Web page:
spam-collection-2007-06You’ve probably typed a search term into your favorite engine and clicked an ad to discover a site with absolutely no information, but tons and tons of links. These sites are called link farms and are part of the global campaign to fool search engines. The business model is pretty simple; an unsuspecting web browser stumbles on their link farming site and they either:
1. Sell ad space on the site
2. Redirect traffic to a paying site
3. Plant some nasty stuff on your computer like spyware or viruses.
There’s an entire industry of enterprising web wizards that do this with pay per click campaigns. If you can traffic at $0.05 per click and sell it at $0.10 per click, you can run that engine forever and constantly make money more money. All those nickels can add up to a lot of money and often these methods fuel some of the dirty corners of the internet.
Another dirty tactic is called typosquatting, or using a slight variation of a web site’s address to fool you into a site that’s not what you expected. is a useful site full of financial information, is a link farm.
Other sneaky tactics include buying up people’s domain names the second they expire, filling forums and comments with spam links, and luring traffic with offers that are too good to be true.
I read recently that an enterprising pharmaceutical spammer can make up to $4000/day selling Viagra. With that much money out there, it’s unlikely to see us winning the spam war any time soon. Google will keep making tweaks to the search engine model and spammers will keep tweaking their business model to stay ahead.
What Does This Mean For The Good Guys?
Much like the battle between bacteria and anti-bacterial soap, this constant back-and-forth war between Search Engines and spammers means both have gotten really sophisticated. The intricacies of PageRank and link building techniques are getting too complicated for mortals.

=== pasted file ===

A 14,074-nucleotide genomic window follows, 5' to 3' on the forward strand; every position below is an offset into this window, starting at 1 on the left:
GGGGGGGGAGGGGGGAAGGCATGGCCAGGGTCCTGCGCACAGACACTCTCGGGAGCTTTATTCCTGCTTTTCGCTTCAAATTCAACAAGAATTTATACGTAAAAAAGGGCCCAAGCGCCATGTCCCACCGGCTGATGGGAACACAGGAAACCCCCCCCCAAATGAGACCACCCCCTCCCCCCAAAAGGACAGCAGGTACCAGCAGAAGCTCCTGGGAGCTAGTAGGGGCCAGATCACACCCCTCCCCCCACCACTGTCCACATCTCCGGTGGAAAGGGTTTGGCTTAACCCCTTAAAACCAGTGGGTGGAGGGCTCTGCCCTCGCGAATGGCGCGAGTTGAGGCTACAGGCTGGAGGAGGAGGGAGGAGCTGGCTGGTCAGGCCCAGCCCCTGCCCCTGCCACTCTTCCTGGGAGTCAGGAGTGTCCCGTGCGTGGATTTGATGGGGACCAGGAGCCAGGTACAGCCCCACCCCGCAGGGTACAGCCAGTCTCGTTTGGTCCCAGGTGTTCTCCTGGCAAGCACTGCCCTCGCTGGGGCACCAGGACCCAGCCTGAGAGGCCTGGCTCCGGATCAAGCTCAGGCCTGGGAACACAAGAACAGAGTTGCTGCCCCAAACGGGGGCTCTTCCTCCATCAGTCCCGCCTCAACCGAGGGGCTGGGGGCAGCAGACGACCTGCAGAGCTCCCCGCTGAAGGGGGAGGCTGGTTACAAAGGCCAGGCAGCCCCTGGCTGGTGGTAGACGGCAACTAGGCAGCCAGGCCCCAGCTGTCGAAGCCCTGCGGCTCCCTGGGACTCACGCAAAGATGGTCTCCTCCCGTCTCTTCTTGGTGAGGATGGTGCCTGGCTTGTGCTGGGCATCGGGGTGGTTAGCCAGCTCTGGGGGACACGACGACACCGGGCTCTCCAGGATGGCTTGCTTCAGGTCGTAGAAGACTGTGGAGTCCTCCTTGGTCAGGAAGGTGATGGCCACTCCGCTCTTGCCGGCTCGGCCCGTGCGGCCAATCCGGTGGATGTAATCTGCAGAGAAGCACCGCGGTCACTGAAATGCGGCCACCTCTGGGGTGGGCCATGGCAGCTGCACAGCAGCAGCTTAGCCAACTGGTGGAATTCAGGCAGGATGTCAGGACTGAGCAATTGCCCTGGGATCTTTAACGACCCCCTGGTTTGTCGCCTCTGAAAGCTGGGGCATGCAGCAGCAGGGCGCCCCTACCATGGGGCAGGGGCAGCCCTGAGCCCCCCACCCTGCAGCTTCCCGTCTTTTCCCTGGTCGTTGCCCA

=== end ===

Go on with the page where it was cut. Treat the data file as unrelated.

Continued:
It’s not just that techniques in SEO that worked two years ago stopped working, it’s that they can be very detrimental to your business. Google and the other search engines are doing a pretty good job of blacklisting the IP addresses and business names of known spammers and God help you if you end up on those lists.
Focus on Being a Productive Member of the Web Team
Bottom line: You’re not sophisticated enough to do battle on the same playing field as professional link farmers, spammers, and pay per click arbitragers. Just like you wouldn’t try to place bets against professional currency speculators or Wall Street bond wizards, going head to head with professional spammers is a losing battle.
What you do have at your disposal is your deep understanding of your product or service. If you’re a real estate agent, take the time to produce some useful videos about buying foreclosures or managing a fix and flip. If you’re an attorney, spend time answering basic legal questions in an honest and useful way. If you run an organic skin care company, teach people how to take care of their skin and avoid harmful chemicals. Spammers may be very good at fooling search engines, but Google always finds ways to highlight honest links built by real people around quality content. And the goal of every search engine is to find more of your content and less spam. You can win that battle.